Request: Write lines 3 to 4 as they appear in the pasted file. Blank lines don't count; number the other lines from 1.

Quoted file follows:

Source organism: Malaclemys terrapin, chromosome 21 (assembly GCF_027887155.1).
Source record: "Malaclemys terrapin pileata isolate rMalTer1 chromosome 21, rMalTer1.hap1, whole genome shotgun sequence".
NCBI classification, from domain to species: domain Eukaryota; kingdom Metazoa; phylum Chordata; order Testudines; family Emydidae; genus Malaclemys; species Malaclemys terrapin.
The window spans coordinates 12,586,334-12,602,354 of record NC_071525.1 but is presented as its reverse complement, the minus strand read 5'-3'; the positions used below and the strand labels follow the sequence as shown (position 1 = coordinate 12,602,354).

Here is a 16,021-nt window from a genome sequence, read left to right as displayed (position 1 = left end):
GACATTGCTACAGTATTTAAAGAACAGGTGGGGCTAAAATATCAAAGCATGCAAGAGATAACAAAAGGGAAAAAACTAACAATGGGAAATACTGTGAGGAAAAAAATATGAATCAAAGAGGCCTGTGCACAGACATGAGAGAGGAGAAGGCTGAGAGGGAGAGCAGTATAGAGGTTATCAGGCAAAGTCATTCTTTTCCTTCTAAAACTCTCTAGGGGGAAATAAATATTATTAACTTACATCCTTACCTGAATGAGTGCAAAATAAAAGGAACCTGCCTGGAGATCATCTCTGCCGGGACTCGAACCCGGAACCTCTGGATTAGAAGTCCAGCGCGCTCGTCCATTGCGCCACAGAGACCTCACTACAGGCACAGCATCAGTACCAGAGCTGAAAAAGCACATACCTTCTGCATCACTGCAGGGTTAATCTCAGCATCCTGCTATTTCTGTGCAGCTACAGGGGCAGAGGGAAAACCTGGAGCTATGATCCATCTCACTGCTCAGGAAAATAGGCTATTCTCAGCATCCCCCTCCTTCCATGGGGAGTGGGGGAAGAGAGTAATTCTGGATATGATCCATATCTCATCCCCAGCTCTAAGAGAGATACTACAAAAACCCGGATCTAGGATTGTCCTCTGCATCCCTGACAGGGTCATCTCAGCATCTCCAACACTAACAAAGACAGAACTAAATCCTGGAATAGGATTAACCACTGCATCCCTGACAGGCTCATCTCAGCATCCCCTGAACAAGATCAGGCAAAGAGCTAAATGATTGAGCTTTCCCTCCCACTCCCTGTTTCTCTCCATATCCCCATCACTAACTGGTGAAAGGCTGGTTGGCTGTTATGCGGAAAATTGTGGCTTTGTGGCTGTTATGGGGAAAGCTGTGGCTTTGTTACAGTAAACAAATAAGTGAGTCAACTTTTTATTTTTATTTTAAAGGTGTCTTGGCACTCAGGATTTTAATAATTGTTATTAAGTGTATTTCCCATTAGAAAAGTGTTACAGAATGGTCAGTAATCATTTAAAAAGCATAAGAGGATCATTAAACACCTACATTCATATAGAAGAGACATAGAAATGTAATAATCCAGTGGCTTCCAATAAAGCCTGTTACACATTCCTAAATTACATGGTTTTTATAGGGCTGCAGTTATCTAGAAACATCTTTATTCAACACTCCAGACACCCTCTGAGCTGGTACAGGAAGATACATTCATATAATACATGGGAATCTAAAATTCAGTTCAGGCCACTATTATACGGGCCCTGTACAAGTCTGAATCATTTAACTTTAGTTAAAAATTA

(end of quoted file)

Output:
NCBI classification, from domain to species: domain Eukaryota; kingdom Metazoa; phylum Chordata; order Testudines; family Emydidae; genus Malaclemys; species Malaclemys terrapin.
The window spans coordinates 12,586,334-12,602,354 of record NC_071525.1 but is presented as its reverse complement, the minus strand read 5'-3'; the positions used below and the strand labels follow the sequence as shown (position 1 = coordinate 12,602,354).